What Happened?Takahiro Omori on Kissimmee Chain

Citrus Slam preview: A Pro's Approach with Takahiro Omori

"First of all I want to say that I was frustrated when I said that Florida bass fishing, and the Kissimmee Chain, were overrated," Omori says regretfully. "I was having a tough time, a bad day. I was wrong to make that statement. There are a lot of bass in Florida and Kissimmee is full of good ones.

"The truth is that Florida is a tremendous bass fishery. It can get tough sometimes because of the pressure, and the bass are very sensitive to changing weather patterns. But there's pressure because it's a good place to go bass fishing. And we can't do anything about the weather or how the fish react to it."

Along with the overrated comment, Omori, winner of six professional tournaments including the 2004 Bassmaster Classic on Lake Wylie and the 2005 Florida Bassmaster Tour Pro event on Kissimmee, originally said that he'd had a good practice but didn't feel good about his fish. He went on to candidly explain that he didn't know where the bass were or why they were there and that he was worried about his fish.

He wasn't kidding.

On Day 1, Thursday, he caught a bass. It weighed 12 ounces. That put him in 109th place, dead last. On Friday his luck improved, sort of. He caught a limit that weighed 8 pounds, 2 ounces. That moved him into 100th place, nowhere near the cut.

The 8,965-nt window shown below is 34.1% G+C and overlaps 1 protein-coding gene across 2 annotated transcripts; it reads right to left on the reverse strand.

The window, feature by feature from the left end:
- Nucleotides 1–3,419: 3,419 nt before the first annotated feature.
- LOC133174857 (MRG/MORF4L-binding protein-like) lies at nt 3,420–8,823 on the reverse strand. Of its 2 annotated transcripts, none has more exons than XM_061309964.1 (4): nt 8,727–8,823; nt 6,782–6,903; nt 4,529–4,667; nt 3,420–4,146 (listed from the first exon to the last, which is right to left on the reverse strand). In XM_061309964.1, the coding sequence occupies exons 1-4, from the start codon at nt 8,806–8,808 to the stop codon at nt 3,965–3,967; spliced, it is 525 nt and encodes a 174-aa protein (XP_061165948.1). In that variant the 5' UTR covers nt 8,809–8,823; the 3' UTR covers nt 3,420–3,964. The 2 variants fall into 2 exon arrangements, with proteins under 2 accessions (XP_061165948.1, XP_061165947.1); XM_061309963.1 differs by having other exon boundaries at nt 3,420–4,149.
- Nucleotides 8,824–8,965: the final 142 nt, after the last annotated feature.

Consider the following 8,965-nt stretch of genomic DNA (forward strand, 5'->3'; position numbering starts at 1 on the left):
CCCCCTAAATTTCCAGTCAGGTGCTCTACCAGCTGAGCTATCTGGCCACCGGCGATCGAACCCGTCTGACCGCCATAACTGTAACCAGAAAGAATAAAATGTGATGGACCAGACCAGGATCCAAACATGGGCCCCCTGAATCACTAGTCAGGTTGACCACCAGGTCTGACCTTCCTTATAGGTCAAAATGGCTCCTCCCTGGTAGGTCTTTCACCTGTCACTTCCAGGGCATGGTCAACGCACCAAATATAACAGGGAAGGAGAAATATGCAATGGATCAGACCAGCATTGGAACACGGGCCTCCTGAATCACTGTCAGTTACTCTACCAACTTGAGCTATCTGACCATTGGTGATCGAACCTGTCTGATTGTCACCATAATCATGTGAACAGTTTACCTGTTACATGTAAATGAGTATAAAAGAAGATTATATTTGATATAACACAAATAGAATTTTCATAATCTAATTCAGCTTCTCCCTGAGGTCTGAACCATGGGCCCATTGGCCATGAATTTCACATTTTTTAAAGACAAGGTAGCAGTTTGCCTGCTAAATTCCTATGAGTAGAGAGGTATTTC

He had further theorized before the tournament that his fellow competitors would be able to catch bass with a variety of lures and techniques, that no one bait or pattern would prevail. He predicted that most of his competitors would be able to fish their strengths, at least as far as lure choice was concerned.

He wasn't kidding about that either.

The top five slots were filled with anglers fishing lipless crankbaits, bottom hugging plastics, swimming plastics, topwater frogs, tube baits on bedding bass, and swimming jigs. They all did their thing and it worked for them; 6 pounds, 4 ounces separated first place from fifth place. (See Kissimmee Chain: How they did it)

And his original weight prediction was very close, too. He first predicted it would take 15 pounds per day to win. KVD took first place with 59 pounds, 7 ounces. (To be fair, however, he later backed his prediction down to "closer to 12 pounds.")

In short he was right about darn near everything he said, including his worries about his fish.

"I'm not going to make any excuses. I had a really bad week," he says. "I wasn't able to put a pattern together to catch them. I ended up looking for bass all over the place during the tournament. You don't win against Elite Series anglers doing that. I said before the tournament started that I wasn't confident about them. That turned out to be exactly what happened. I make no excuses.

"But I am serious about correcting what I said about Florida and Kissimmee. They're both tremendous bass fisheries. It's the pressure and weather that sometimes make them tough, not the bass populations."

Citrus Slam preview: A Pro's Approach with Takahiro Omori